How do you maintain patience in a classroom – especially a hectic one?
It’s important to understand is that you’re dealing with people. Educators are [usually] trained as if everyone behaves the same way and this is how you respond. Sometimes lessons don’t go as planned, so you need to be very flexible in how you manage the classroom and approach students.

But seeing students have those “a-ha” moments from students is rewarding and helps keep perspective. At that point you know that your teaching hasn’t been in vain because they actually get it and they will be able to use that in their life at some point.

“Our core business is to educate students, so if someone is not trained or educated to do that then that becomes a disservice to students.”

What can you say about the teacher shortage going on in Florida?
I think it’s sad honestly.

As an administrator you have a certain budget for a certain amount of students and teachers, so a shortage can throw this off. From an operational standpoint you have to shift things around and move things around. You have people on your campus like instructional coaches that you have to plug in that position to make sure kids in learning, but that pulls them out of their position so it becomes a whole trickle-down effect.

On the other side, you have classes of 25 students, seven periods a day, who don’t have licensed certified teachers. That becomes an issue because our core business is to educate students, so if someone is not trained or educated to do that then that becomes a disservice to students.

How do you think this problem can be solved?
Accountability, as far as testing, should not be thrown away, but I do think some things need to be reformed a little bit so we don’t lose a lot of the good talent in the field. We have people who are very knowledgeable who aren’t able to pass these examinations and some of it [is] for the same reasons we discuss with kids. Some individuals are just not good test takers.

As educators we stand in front of the students every day and we perform. So, there should be some type of performance piece to measure what teachers can and cannot do.

“The HBCU experience is very unique and a lot of our HBCU are fighting for their existence.”

What is it like having attended and now teaching at an HBCU (Historically Black Colleges and Universities)?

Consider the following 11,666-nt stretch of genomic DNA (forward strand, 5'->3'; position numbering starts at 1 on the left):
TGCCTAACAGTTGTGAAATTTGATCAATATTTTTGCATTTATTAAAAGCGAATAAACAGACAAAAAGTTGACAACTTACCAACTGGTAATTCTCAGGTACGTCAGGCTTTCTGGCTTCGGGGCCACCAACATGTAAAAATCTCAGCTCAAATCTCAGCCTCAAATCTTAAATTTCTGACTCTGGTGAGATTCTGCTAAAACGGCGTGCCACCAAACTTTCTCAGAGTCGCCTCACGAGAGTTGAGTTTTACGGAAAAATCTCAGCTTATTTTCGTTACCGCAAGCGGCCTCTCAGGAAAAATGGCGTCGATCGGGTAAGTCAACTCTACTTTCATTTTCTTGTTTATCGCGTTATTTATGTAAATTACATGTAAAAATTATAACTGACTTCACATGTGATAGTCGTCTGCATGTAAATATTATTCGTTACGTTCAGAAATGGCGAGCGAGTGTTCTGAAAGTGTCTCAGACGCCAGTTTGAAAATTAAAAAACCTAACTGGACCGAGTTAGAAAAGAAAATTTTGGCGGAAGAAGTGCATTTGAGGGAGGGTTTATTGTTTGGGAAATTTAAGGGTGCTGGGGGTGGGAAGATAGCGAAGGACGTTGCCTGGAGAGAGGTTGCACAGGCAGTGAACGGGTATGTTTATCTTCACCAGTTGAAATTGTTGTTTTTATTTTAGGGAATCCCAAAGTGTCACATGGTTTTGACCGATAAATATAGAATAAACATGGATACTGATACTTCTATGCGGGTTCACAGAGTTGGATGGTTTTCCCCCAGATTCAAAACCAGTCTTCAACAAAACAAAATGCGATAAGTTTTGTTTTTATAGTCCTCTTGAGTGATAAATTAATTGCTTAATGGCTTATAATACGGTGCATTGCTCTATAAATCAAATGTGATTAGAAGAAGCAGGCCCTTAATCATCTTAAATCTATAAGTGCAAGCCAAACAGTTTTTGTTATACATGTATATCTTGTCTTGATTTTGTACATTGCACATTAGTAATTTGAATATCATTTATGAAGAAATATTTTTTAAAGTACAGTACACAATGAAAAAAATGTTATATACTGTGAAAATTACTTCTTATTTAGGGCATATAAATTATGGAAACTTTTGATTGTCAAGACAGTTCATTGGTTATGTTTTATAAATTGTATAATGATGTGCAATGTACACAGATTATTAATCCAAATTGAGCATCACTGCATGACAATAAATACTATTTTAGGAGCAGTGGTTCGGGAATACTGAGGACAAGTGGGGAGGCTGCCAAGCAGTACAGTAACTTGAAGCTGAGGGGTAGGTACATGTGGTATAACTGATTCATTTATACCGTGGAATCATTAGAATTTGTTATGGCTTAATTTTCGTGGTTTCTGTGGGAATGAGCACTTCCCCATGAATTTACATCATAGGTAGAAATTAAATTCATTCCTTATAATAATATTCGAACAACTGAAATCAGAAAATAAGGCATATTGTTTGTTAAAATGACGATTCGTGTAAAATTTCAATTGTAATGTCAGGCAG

I graduated from BCU in 2011, so I’m not far-removed. I tell my students all the time these same desks you’re sitting in are the same desks I sat in as a student. It’s actually rewarding. Not only can I speak to what is going on in K-12 public education, because I’ve actually been there, I’m also able to identify as a student [at this school.] For students who struggle with confidence I’m able to say “Hey, I’ve been where you are and I was able to leave and do pretty well for myself.”

My professors here [at BCU] knew specifically the struggles I would face as an African-American male not only in my field, but in everyday life. So they were able to give me the personal training to navigate the world.

The HBCU experience is very unique and a lot of our HBCU are fighting for their existence. But a lot of these institutions came into place at a time when a lot of African-Americans were not able to get certain educational opportunities. Even though we’re in a different time period, I feel there are still students who aren’t getting those opportunities from different institutions.

What are some things you think don’t get taught enough in schools?
A lot of times we get caught up in the math, the science, the language arts, the history. While those things are important, my philosophy is that we have to use those things to send students out into the world and be productive global citizens. We need to also hone in on the emotional skills, the social skills, the soft skills — all of those things are what students need in life.